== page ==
Why You Can't Get a Home Loan
Left out in the cold by a tight lending climate, prospective homebuyers are finally starting to see a thaw.
Fifty-one percent of respondents to the latest Fannie Mae National Housing Survey indicated it’s now likely easier to secure a mortgage. That latest burst of confidence could help keep the housing recovery moving forward.
“Consumer attitudes toward both the economy and the housing market continue to gather momentum,” Doug Duncan, senior vice president and chief economist of Fannie Mae, said in a news release.
Confidence and optimism. Momentum and recovery.
So why can’t you get a home loan?
It’s a question with dozens of possible answers. Despite the loosening standards, about a quarter of all people who apply for a mortgage are ultimately denied. Each potential homebuyer’s loan file is different, but there are some broad, overarching issues that may be to blame.
This is probably the most common hurdle. Lenders will have a qualifying credit score depending on the loan type, your background and other details. That baseline also applies to anyone else on the mortgage. So you might have an 800 credit score, but if your spouse is lagging at a 530, you’re going to struggle to obtain financing.
Even if you’re going it alone, lenders in community property states may still factor in your spouse’s credit. The average credit score for conventional purchase loans was 762 in September, according to mortgage software firm Ellie Mae. For FHA loans it was 701. Military borrowers interested in using their VA loan benefits will generally need at least a 620 score.
Conventional and FHA lenders look at two different debt-to-income (DTI) ratios. The first, or front end, ratio compares your monthly income to your housing costs. The second, or back end, ratio considers the percentage of your income that goes toward major revolving debts like the mortgage payment, credit card bills, student loans and others.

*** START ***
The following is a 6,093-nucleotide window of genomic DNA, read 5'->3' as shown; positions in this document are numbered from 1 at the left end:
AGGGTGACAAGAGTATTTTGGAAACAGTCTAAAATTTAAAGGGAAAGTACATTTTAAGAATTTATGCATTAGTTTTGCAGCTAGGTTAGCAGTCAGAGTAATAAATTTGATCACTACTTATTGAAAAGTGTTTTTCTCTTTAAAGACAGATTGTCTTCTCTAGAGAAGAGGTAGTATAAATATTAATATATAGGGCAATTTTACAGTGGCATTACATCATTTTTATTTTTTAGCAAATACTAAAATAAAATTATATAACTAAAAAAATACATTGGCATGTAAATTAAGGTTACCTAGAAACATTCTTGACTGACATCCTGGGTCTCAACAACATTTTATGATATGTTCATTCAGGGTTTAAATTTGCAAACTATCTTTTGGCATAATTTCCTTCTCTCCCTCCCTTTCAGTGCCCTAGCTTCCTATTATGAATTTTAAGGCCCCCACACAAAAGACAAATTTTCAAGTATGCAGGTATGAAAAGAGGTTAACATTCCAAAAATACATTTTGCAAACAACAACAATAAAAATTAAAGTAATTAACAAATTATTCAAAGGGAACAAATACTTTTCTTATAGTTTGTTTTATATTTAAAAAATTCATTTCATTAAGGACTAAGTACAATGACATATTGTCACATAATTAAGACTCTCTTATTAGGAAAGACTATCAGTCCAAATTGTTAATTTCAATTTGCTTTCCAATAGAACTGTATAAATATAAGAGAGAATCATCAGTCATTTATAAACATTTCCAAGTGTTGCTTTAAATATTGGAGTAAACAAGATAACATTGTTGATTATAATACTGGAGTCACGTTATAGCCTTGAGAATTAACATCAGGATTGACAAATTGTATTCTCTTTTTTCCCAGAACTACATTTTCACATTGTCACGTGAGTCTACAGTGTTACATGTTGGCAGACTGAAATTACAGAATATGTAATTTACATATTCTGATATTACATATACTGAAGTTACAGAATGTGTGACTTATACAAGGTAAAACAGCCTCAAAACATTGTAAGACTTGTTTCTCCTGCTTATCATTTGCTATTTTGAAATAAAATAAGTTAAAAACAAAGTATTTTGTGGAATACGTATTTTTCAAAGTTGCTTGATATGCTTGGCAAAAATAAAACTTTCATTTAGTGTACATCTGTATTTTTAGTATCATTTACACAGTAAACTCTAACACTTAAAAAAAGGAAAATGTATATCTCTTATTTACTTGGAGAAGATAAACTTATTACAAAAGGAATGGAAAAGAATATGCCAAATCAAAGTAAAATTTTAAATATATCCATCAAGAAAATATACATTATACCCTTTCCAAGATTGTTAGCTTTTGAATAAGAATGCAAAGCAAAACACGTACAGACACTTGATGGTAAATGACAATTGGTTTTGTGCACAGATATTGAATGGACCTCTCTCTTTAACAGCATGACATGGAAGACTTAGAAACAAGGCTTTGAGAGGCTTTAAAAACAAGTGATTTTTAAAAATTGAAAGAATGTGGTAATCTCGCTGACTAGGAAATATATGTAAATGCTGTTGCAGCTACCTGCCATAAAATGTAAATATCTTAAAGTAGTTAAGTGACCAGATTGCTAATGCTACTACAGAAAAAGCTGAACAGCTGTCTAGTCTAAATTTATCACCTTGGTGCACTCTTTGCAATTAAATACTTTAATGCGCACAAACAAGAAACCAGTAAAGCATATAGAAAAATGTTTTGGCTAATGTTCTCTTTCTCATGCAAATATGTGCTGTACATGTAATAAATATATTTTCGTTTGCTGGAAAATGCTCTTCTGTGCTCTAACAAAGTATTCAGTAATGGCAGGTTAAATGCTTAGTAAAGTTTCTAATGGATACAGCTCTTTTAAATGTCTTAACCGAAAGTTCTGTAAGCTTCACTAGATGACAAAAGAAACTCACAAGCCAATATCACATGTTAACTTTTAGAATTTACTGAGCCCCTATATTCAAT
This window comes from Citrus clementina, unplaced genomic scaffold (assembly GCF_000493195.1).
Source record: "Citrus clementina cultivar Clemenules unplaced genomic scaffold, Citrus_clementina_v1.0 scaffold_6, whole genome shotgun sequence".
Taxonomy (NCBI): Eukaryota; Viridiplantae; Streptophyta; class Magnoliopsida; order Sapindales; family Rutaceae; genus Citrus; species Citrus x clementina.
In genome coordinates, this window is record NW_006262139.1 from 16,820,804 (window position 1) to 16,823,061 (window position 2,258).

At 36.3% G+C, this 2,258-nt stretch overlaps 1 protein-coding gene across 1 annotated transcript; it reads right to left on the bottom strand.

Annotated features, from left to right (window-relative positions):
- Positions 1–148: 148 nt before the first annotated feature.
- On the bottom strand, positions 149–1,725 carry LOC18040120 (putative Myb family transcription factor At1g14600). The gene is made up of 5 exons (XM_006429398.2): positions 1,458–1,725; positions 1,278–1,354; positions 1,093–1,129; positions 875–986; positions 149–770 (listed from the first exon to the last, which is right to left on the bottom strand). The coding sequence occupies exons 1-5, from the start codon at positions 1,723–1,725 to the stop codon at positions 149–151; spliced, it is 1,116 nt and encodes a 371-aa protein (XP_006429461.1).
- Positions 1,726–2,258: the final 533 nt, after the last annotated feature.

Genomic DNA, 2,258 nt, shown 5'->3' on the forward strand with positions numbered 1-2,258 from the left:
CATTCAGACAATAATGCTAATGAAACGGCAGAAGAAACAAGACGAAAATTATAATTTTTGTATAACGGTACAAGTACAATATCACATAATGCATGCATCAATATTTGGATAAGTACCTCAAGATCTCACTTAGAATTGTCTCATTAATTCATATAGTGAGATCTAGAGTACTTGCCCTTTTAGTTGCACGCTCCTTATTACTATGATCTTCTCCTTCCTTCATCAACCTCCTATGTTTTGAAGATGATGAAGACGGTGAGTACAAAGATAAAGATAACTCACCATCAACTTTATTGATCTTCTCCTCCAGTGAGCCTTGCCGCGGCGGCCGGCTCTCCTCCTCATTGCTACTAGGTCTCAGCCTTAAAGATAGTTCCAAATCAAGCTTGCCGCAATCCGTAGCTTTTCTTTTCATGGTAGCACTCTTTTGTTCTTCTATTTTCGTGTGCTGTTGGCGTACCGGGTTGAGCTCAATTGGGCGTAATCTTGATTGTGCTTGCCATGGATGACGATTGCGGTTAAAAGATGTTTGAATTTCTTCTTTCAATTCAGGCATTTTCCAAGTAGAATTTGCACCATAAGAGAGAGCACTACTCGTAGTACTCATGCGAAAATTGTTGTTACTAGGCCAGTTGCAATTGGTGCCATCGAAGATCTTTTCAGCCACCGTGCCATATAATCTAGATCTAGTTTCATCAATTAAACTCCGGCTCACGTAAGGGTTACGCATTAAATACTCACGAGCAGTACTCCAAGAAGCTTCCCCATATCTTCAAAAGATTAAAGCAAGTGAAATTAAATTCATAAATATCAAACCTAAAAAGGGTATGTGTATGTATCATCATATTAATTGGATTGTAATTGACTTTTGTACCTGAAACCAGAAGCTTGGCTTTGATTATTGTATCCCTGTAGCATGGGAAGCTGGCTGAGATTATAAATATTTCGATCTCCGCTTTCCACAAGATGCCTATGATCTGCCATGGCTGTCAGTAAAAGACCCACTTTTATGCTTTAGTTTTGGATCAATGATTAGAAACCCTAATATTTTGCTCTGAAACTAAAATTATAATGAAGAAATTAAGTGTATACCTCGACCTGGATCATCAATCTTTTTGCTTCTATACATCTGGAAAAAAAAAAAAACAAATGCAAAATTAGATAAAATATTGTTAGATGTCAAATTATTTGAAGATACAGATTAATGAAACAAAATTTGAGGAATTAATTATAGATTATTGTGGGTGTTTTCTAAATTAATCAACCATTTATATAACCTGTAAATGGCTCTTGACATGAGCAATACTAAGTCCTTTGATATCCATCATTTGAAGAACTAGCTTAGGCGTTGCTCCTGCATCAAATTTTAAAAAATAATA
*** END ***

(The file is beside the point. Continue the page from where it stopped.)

Conventional lenders are generally looking for a 28 percent DTI ratio on the front end and 36 percent on the back end. For FHA loans, it’s more like 31/43. The VA program only uses the back-end ratio and wants to see 41 percent or less.
Your DTI ratio may not be an immediate application killer. Lenders calculate it based in part on your estimated monthly mortgage payment. It might break your heart, but you can always run the numbers with a lower loan amount to try and get that ratio into qualifying range.
Cash on Hand
Down payment requirements are here to stay (unless you qualify for a VA- or USDA-backed mortgage). Conventional lenders typically require at least a 5 percent downpayment, while the minimum on FHA loans is 3.5 percent. In addition, you’ll likely need to put down earnest money, which is basically a good-faith deposit with a seller, and be able to cover an appraisal, a home inspection and possibly other up-front costs.
Assets have become increasingly important in this tighter lending environment.
Lenders want to see stable, reliable income and employment that’s likely to continue. The gold standard is generally two years, but that can vary depending on the lender, the loan type and the borrower’s circumstances.
For example, service members who separate from the military and take civilian jobs may not have to wait two years depending on how the new employment relates to their skillset, education and previous work serving our country.
What’s especially problematic is self-employment. There are a lot of unknowns for lenders here, and they’re almost always going to require at least two years of tax returns. Same goes for seasonal workers and those who work on commission.
Bankruptcy or Foreclosure
Foreclosure starts hit a 71-month low in November, according to RealtyTrac, but they’ve impacted hundreds of thousands of homeowners since 2008. More than 1.2 million people filed for bankruptcy protection in federal court in FY2012.
Each presents short- to medium-term obstacles to obtaining home loans. The waiting periods vary by event and by loan type. Bankruptcy means waiting anywhere from two to four years in many cases. The wait after a foreclosure can range from two to seven years.
-- Chris Birk is a former journalist and author of “The Book on VA Loans: An Essential Guide to Maximizing Your Home Loan Benefits,” he is also content development director for Veterans United Home Loans. Follow him on Google+.
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